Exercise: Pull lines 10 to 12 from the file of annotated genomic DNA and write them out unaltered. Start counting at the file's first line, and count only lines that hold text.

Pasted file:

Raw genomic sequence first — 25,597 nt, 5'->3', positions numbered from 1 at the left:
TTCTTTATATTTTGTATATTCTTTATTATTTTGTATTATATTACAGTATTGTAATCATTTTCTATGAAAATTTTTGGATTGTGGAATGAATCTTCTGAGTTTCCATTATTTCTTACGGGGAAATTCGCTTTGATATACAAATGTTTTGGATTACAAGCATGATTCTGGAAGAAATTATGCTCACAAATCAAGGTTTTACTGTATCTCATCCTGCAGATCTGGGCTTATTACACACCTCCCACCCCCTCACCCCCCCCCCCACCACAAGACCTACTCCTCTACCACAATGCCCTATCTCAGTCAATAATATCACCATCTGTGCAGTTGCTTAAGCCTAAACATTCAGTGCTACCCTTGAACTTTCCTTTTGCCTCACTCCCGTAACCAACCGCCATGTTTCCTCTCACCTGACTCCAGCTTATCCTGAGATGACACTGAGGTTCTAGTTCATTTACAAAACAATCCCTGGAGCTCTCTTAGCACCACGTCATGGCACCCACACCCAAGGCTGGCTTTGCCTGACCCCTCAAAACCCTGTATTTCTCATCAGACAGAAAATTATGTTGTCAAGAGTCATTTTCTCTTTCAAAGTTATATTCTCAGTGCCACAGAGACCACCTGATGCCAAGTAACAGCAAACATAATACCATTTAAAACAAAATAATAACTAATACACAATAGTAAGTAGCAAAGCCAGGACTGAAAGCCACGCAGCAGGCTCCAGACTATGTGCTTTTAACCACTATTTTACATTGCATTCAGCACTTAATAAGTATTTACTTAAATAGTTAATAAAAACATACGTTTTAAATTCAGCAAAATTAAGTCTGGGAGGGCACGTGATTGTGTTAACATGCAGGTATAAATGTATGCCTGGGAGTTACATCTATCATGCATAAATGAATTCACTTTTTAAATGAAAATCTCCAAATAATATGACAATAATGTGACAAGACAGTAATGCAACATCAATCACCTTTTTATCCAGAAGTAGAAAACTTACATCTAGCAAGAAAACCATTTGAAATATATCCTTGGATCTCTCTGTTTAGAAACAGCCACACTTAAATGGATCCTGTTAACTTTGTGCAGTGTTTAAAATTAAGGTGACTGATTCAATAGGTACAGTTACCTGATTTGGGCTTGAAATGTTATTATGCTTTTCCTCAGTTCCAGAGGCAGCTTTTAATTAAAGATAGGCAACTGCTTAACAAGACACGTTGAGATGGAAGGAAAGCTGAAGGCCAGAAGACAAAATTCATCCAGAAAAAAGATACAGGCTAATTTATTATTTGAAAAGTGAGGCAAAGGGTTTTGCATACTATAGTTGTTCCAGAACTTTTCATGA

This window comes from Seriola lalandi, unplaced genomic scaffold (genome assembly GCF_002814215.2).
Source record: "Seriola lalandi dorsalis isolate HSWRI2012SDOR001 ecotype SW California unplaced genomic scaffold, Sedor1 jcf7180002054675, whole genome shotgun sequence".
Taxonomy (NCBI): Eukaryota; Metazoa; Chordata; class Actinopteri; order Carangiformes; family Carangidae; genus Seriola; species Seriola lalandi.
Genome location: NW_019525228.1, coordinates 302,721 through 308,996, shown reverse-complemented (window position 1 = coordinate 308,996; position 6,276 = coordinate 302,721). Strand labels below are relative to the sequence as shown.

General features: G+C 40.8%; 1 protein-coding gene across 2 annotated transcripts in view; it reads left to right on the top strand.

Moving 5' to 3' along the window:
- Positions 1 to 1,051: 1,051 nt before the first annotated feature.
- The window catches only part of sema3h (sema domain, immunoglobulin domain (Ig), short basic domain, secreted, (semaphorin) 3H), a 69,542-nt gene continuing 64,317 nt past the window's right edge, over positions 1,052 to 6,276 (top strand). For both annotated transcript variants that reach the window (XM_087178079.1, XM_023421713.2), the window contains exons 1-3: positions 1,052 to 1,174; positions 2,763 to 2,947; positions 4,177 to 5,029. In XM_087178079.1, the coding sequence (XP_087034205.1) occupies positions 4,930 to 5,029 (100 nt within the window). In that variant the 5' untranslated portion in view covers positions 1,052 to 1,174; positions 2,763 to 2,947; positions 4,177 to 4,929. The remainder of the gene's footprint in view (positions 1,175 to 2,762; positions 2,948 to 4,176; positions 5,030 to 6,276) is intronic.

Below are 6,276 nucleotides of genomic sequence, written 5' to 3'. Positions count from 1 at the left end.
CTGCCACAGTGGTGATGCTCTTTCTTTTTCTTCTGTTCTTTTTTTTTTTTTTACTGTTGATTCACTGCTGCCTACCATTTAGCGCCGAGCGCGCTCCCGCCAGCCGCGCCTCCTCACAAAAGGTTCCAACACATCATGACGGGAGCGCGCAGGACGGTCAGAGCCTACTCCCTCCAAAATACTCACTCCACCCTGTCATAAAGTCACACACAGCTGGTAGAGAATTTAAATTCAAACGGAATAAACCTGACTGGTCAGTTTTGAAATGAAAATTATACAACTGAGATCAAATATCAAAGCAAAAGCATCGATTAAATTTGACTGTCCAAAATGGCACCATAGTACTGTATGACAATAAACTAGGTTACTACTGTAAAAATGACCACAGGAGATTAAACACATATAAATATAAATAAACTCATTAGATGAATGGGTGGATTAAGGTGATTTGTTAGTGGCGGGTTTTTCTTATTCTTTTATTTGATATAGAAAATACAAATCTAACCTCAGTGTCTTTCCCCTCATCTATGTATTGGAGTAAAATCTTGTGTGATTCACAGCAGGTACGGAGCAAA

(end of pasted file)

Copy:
- The window catches only part of sema3h (sema domain, immunoglobulin domain (Ig), short basic domain, secreted, (semaphorin) 3H), a 69,542-nt gene continuing 64,317 nt past the window's right edge, over positions 1,052 to 6,276 (top strand). For both annotated transcript variants that reach the window (XM_087178079.1, XM_023421713.2), the window contains exons 1-3: positions 1,052 to 1,174; positions 2,763 to 2,947; positions 4,177 to 5,029. In XM_087178079.1, the coding sequence (XP_087034205.1) occupies positions 4,930 to 5,029 (100 nt within the window). In that variant the 5' untranslated portion in view covers positions 1,052 to 1,174; positions 2,763 to 2,947; positions 4,177 to 4,929. The remainder of the gene's footprint in view (positions 1,175 to 2,762; positions 2,948 to 4,176; positions 5,030 to 6,276) is intronic.

Below are 6,276 nucleotides of genomic sequence, written 5' to 3'. Positions count from 1 at the left end.
CTGCCACAGTGGTGATGCTCTTTCTTTTTCTTCTGTTCTTTTTTTTTTTTTTACTGTTGATTCACTGCTGCCTACCATTTAGCGCCGAGCGCGCTCCCGCCAGCCGCGCCTCCTCACAAAAGGTTCCAACACATCATGACGGGAGCGCGCAGGACGGTCAGAGCCTACTCCCTCCAAAATACTCACTCCACCCTGTCATAAAGTCACACACAGCTGGTAGAGAATTTAAATTCAAACGGAATAAACCTGACTGGTCAGTTTTGAAATGAAAATTATACAACTGAGATCAAATATCAAAGCAAAAGCATCGATTAAATTTGACTGTCCAAAATGGCACCATAGTACTGTATGACAATAAACTAGGTTACTACTGTAAAAATGACCACAGGAGATTAAACACATATAAATATAAATAAACTCATTAGATGAATGGGTGGATTAAGGTGATTTGTTAGTGGCGGGTTTTTCTTATTCTTTTATTTGATATAGAAAATACAAATCTAACCTCAGTGTCTTTCCCCTCATCTATGTATTGGAGTAAAATCTTGTGTGATTCACAGCAGGTACGGAGCAAA